The report looks at the speed at which five digital skills categories have filtered into the jobs market:


  • Advanced data analytics: Demand for data analytics has spread across jobs 15.5x more quickly than the demand for the average skill. In the US, the pace is 15x faster than for average skills and 5x faster in Singapore.
  • Cybersecurity: Growing risk of cyberattacks has sparked increasing investment in security and risk management, leading to an increase in the hiring of workers with cybersecurity skills. Demand in the US is diffusing across job roles more than 10x faster than the demand for the average skill, while in the UK the pace is 6.6x faster.
  • Programming: Programming skills are also in high demand because they play a key role in a variety of fast-growing job categories. In the US and UK, the demand has been diffusing between 6-9x faster than for the average skill, while it’s slower in Canada and Singapore.
  • Automation and the Internet of Things (IoT): Skills related to automation and the IoT are diffusing as much as 6x quicker on average than demand for other skills, fueled by the growing popularity of products for smart homes, and of smart wearables such as watches. The pace has been especially quick in the UK and US, happening 6-7x faster than the average skill, respectively.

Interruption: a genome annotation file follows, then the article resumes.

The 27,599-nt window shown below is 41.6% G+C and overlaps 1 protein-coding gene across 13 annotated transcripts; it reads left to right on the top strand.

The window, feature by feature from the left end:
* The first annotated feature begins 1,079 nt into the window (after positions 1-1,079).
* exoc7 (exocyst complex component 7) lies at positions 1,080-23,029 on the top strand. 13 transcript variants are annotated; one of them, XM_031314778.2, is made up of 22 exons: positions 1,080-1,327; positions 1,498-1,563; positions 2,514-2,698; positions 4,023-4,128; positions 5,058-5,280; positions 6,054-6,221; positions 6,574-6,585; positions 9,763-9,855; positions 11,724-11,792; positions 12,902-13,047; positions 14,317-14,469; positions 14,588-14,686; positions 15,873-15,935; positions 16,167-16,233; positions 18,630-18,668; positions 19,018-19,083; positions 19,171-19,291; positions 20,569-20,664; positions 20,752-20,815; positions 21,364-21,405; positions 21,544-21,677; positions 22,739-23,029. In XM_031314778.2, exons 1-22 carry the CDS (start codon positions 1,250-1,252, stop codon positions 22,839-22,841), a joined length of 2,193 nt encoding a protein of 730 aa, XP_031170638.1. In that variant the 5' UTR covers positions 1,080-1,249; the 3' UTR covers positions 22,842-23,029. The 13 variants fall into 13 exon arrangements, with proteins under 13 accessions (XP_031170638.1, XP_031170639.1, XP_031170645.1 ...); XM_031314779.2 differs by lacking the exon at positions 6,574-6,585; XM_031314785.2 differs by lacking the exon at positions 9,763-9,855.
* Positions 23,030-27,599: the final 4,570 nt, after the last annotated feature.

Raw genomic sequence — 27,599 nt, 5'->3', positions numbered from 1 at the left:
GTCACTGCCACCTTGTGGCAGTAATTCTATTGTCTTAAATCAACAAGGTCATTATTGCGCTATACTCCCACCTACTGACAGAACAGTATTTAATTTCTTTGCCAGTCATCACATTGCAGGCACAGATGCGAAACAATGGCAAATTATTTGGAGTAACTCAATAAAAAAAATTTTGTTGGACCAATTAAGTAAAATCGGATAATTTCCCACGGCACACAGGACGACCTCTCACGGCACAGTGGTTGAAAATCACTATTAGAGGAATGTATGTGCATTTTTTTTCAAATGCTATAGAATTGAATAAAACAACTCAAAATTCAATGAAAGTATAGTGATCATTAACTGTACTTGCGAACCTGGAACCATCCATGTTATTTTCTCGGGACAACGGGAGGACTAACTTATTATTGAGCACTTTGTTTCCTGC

• Digital skills related to business and sales: With digital technologies in use in nearly all productive sectors of the economy, there are rising needs for a range of related skills. The demand for digital skills connected to business and sales spread across different jobs 8.5x faster than the average, with the strongest growth in social media skills. The diffusion of programming skills demands was up 8x faster than the average, while that for IT automation skills increased 6x faster.


“We are in the middle of a profound shift in how we all work and that brings challenges and opportunities,” said Sander van ‘t Noordende, CEO of Randstad. “We all must focus on how we can adapt, reskill and embrace technology to find opportunities in this new world of work. However there is a risk that people are left behind. I believe business leaders and policymakers need to step up to make sure the digital revolution is an equal one for all workers.”


Stefano Scarpetta, Director for Employment, Labour and Social Affairs at the OECD, added: “New challenges require new data and tools. As labour markets evolve rapidly, the OECD is supporting countries by analysing the demand for skills, extracting information from millions of job postings published online. With these ‘big data’ tools we are able to take the pulse of today’s labour markets and help policy makers to design effective labour market and training policies that open opportunities to all.”


The data demonstrates the urgent need for a coordinated effort between businesses and policymakers to ensure workers can succeed in a digital driven labour market.